Why Rainbows Can’t Ever Include Black, White or Gray
As children, we used to ask our parents questions about everything that surrounded us 100 times a day. However, curiosity decreases as we age, which is quite sad, considering it gives us many new opportunities and options in life. Our article will help you not only find out more about the nature, but learning new facts overall will also help your creative spirit prosper.
How rainbows actually form
For rainbows to form, 2 things are needed: sunlight and rain. However, many people don’t realize that sunlight is not a white light, even though we see it as such. White, in fact, is a spectrum of different colors.
1. When sunlight enters a raindrop, the different colors are bent at various angles.
2. The different colors reflect off the inside of the back of the raindrop.
3. So when the sun is behind you and the rain is in front of you, you see a rainbow of colors from the inside of all the raindrops.
The rainbow isn’t made up of just 7 colors.
In many languages and cultures, kids are taught some mnemonic tricks to remember the order of the colors of the rainbow. An imaginary person, Roy G. Biv, comes to help here since his name is deciphered as red, orange, yellow, green, blue, indigo, and violet. But that’s actually not the whole story.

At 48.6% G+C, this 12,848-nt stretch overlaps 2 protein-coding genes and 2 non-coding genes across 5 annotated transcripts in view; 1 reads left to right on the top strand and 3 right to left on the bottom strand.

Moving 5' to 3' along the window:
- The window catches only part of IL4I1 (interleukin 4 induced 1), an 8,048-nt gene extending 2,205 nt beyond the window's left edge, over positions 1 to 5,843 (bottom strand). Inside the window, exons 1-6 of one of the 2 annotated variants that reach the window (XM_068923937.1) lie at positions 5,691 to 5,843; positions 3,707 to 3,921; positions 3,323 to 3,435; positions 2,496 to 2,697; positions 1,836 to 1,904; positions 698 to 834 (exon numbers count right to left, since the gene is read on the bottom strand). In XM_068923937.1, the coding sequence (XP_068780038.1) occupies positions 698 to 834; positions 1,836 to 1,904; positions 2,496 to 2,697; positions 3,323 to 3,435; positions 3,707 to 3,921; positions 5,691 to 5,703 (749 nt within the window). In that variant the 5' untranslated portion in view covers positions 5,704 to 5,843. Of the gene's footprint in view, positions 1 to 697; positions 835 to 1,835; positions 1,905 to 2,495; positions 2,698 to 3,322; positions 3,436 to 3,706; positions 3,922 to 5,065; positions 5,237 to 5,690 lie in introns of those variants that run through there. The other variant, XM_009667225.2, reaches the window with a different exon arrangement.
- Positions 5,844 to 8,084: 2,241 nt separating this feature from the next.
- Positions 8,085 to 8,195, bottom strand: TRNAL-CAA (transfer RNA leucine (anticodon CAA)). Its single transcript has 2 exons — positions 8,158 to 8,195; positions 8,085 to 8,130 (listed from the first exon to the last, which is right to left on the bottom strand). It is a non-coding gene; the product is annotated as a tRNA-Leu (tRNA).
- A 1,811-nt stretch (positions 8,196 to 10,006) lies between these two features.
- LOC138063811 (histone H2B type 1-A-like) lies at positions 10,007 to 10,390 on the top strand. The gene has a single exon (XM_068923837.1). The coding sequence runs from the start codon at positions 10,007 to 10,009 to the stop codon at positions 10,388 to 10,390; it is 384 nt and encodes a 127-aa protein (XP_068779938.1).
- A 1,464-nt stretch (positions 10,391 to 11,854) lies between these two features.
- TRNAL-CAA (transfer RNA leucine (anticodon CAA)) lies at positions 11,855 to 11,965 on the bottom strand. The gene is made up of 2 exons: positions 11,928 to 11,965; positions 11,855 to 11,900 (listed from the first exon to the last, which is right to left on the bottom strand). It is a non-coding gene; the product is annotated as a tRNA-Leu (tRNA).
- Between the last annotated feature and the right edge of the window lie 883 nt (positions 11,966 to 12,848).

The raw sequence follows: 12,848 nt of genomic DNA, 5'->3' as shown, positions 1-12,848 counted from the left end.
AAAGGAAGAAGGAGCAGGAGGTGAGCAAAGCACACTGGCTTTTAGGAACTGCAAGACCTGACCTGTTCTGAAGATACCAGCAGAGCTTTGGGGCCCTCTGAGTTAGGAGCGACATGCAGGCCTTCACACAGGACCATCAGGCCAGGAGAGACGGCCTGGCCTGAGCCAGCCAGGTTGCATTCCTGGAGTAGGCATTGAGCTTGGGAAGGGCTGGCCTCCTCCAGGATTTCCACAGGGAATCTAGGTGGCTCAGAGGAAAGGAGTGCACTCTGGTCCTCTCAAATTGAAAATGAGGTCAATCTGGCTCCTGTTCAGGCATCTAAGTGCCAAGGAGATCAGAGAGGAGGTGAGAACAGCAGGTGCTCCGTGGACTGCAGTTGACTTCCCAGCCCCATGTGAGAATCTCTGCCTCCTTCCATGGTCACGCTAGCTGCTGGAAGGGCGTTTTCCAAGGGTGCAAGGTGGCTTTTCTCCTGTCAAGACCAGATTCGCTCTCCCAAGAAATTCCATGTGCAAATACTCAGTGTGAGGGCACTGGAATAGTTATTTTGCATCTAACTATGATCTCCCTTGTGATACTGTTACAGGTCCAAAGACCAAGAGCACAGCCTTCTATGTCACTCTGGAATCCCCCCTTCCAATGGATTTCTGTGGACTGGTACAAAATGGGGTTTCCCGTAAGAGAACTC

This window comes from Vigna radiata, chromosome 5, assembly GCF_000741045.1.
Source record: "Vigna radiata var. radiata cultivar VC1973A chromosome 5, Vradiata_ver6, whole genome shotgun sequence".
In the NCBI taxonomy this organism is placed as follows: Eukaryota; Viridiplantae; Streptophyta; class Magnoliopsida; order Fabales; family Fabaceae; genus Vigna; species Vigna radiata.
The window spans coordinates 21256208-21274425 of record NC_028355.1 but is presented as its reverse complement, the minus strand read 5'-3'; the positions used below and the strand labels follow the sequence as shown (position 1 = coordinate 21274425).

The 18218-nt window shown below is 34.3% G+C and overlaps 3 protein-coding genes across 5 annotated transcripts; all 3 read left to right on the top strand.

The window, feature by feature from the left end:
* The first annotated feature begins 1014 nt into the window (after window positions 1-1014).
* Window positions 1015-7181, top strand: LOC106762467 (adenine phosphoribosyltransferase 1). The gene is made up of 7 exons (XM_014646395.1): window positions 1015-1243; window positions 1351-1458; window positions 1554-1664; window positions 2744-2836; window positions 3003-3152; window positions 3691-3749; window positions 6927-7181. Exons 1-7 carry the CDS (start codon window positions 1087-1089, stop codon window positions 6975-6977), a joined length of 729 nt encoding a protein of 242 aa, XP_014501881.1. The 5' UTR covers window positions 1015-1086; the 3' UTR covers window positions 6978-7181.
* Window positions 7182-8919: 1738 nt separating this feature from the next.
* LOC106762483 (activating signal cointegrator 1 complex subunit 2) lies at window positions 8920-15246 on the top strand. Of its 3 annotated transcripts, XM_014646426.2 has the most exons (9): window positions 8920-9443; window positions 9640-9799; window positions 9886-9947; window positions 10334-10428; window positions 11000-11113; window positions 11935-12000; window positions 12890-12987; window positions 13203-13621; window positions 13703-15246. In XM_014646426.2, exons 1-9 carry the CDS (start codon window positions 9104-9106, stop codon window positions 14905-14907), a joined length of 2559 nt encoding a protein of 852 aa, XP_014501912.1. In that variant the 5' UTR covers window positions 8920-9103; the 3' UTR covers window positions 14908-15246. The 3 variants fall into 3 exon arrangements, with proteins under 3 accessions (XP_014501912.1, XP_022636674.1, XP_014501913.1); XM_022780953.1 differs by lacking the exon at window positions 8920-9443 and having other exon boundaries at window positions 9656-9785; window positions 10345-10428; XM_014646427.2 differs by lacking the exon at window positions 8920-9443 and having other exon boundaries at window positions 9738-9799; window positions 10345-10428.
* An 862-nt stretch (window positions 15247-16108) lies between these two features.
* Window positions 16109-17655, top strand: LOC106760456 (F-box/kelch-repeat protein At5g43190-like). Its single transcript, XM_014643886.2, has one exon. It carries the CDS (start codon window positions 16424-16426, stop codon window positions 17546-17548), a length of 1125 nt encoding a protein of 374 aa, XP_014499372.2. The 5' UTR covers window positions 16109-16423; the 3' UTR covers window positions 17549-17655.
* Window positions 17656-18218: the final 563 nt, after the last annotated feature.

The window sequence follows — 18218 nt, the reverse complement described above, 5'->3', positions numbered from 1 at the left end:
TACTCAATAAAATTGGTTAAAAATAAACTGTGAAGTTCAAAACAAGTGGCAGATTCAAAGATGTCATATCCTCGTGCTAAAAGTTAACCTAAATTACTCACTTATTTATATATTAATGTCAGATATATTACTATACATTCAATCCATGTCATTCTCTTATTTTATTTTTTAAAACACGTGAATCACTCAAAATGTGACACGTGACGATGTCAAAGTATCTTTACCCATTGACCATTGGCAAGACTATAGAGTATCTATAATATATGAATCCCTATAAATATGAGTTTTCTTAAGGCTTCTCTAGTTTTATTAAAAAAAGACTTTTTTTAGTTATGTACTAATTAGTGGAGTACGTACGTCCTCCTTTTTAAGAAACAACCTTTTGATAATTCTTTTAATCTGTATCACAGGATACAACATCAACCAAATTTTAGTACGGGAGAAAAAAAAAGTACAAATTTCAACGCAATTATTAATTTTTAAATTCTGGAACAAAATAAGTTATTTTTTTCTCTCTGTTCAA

There are a lot of various colors in the rainbow that blend. Between each color is a blend of colors, like turquoise, which can be found between green and blue.
There would be countless possibilities for colors in the rainbow, but since the order of 7 “main” colors is fixed, they don’t occur. For example, brown is a mix of red and green, but since these colors don’t stay next to each other, they don’t combine to create brown.
Both black and white are neither mixtures of different colors.
So, while you can see turquoise in the rainbow, there is no way to see white or black. That is because neither is a mix of the 7 primary colors. Black is what appears when color is not present, while white can be spotted when all colors combine. These occurrences cannot happen when it comes to a rainbow.
Nor are they considered to be colors at all by some definitions.
By scientific definition, color is simply the range of visible light that humans can see. Colors like white, black, and even pink are not present in the spectrum because our eyes aren’t mixing these wavelengths of light.
It’s also not possible to ever see gray in a rainbow.
Much like turquoise, gray is also a mixture that is made up of black and white. While it is, of course, not considered a color at all by scientific definition, it cannot be present in a rainbow. We can also use the description that color is all the ways human eyes process light or the lack of it. Sadly, even if we consider black and white to be legitimate colors, there is still no way for them to ever be in a rainbow, and, as a result, there’s no place for gray.